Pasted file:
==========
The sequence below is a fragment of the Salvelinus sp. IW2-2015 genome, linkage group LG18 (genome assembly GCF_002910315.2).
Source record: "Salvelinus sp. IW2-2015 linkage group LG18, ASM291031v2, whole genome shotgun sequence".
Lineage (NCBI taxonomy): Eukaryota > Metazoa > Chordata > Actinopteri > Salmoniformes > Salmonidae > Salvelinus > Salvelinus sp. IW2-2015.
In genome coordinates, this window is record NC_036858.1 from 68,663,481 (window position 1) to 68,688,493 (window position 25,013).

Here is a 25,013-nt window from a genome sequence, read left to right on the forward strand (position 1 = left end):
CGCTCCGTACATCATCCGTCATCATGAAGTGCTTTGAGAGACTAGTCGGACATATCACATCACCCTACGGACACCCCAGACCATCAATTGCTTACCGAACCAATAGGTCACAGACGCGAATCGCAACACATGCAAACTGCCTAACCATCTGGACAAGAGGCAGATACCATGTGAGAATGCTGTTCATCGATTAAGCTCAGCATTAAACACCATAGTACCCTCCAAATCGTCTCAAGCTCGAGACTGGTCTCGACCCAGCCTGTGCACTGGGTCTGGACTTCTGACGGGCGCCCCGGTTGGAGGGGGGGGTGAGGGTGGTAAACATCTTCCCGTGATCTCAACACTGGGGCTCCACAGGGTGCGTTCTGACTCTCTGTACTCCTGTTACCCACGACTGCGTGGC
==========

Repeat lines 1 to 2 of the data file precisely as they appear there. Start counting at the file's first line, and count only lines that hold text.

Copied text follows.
The sequence below is a fragment of the Salvelinus sp. IW2-2015 genome, linkage group LG18 (genome assembly GCF_002910315.2).
Source record: "Salvelinus sp. IW2-2015 linkage group LG18, ASM291031v2, whole genome shotgun sequence".